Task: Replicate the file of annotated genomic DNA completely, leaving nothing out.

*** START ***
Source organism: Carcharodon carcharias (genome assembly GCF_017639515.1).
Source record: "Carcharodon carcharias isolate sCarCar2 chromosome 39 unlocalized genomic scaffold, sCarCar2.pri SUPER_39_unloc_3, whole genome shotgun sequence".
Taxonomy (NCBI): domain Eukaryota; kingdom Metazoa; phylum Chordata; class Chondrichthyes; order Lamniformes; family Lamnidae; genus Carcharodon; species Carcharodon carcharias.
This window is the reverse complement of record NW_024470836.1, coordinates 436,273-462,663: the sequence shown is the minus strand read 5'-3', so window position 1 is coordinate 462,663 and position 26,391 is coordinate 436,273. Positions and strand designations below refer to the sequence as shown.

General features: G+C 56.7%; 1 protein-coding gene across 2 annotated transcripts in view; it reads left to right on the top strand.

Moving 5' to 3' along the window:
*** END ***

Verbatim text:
Source organism: Carcharodon carcharias (genome assembly GCF_017639515.1).
Source record: "Carcharodon carcharias isolate sCarCar2 chromosome 39 unlocalized genomic scaffold, sCarCar2.pri SUPER_39_unloc_3, whole genome shotgun sequence".
Taxonomy (NCBI): domain Eukaryota; kingdom Metazoa; phylum Chordata; class Chondrichthyes; order Lamniformes; family Lamnidae; genus Carcharodon; species Carcharodon carcharias.
This window is the reverse complement of record NW_024470836.1, coordinates 436,273-462,663: the sequence shown is the minus strand read 5'-3', so window position 1 is coordinate 462,663 and position 26,391 is coordinate 436,273. Positions and strand designations below refer to the sequence as shown.

General features: G+C 56.7%; 1 protein-coding gene across 2 annotated transcripts in view; it reads left to right on the top strand.

Moving 5' to 3' along the window: